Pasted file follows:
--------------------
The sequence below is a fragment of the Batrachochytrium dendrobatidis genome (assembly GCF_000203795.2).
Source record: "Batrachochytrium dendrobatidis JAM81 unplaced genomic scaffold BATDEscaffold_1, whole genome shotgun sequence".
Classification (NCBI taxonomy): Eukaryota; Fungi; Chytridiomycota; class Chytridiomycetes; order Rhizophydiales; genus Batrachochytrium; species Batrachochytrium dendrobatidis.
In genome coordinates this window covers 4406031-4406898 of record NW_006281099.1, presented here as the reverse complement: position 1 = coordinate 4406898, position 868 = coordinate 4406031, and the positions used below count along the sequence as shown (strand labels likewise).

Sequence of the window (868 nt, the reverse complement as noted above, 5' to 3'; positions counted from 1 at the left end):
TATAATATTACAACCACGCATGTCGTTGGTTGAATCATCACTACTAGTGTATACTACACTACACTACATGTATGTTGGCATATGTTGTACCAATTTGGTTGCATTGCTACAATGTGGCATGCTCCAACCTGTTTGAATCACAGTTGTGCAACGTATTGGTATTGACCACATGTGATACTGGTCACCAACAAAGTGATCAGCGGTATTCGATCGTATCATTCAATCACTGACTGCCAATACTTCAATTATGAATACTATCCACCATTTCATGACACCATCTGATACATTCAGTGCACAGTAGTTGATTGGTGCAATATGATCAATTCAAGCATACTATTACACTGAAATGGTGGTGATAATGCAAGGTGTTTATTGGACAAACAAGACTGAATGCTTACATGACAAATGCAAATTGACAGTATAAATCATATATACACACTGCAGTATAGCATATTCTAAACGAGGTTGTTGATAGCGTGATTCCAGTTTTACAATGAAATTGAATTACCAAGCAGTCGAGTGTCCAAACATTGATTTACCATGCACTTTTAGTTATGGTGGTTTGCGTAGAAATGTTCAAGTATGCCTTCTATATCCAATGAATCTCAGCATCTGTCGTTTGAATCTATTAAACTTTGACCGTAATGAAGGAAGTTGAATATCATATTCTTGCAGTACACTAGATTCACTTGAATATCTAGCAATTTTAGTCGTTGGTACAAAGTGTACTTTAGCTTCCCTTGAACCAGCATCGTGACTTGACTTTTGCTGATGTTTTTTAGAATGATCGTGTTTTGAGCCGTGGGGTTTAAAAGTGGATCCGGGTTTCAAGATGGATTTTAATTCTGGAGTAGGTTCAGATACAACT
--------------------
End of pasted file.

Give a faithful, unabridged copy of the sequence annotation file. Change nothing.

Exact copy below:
The sequence below is a fragment of the Batrachochytrium dendrobatidis genome (assembly GCF_000203795.2).
Source record: "Batrachochytrium dendrobatidis JAM81 unplaced genomic scaffold BATDEscaffold_1, whole genome shotgun sequence".
Classification (NCBI taxonomy): Eukaryota; Fungi; Chytridiomycota; class Chytridiomycetes; order Rhizophydiales; genus Batrachochytrium; species Batrachochytrium dendrobatidis.
In genome coordinates this window covers 4406031-4406898 of record NW_006281099.1, presented here as the reverse complement: position 1 = coordinate 4406898, position 868 = coordinate 4406031, and the positions used below count along the sequence as shown (strand labels likewise).

Sequence of the window (868 nt, the reverse complement as noted above, 5' to 3'; positions counted from 1 at the left end):
TATAATATTACAACCACGCATGTCGTTGGTTGAATCATCACTACTAGTGTATACTACACTACACTACATGTATGTTGGCATATGTTGTACCAATTTGGTTGCATTGCTACAATGTGGCATGCTCCAACCTGTTTGAATCACAGTTGTGCAACGTATTGGTATTGACCACATGTGATACTGGTCACCAACAAAGTGATCAGCGGTATTCGATCGTATCATTCAATCACTGACTGCCAATACTTCAATTATGAATACTATCCACCATTTCATGACACCATCTGATACATTCAGTGCACAGTAGTTGATTGGTGCAATATGATCAATTCAAGCATACTATTACACTGAAATGGTGGTGATAATGCAAGGTGTTTATTGGACAAACAAGACTGAATGCTTACATGACAAATGCAAATTGACAGTATAAATCATATATACACACTGCAGTATAGCATATTCTAAACGAGGTTGTTGATAGCGTGATTCCAGTTTTACAATGAAATTGAATTACCAAGCAGTCGAGTGTCCAAACATTGATTTACCATGCACTTTTAGTTATGGTGGTTTGCGTAGAAATGTTCAAGTATGCCTTCTATATCCAATGAATCTCAGCATCTGTCGTTTGAATCTATTAAACTTTGACCGTAATGAAGGAAGTTGAATATCATATTCTTGCAGTACACTAGATTCACTTGAATATCTAGCAATTTTAGTCGTTGGTACAAAGTGTACTTTAGCTTCCCTTGAACCAGCATCGTGACTTGACTTTTGCTGATGTTTTTTAGAATGATCGTGTTTTGAGCCGTGGGGTTTAAAAGTGGATCCGGGTTTCAAGATGGATTTTAATTCTGGAGTAGGTTCAGATACAACT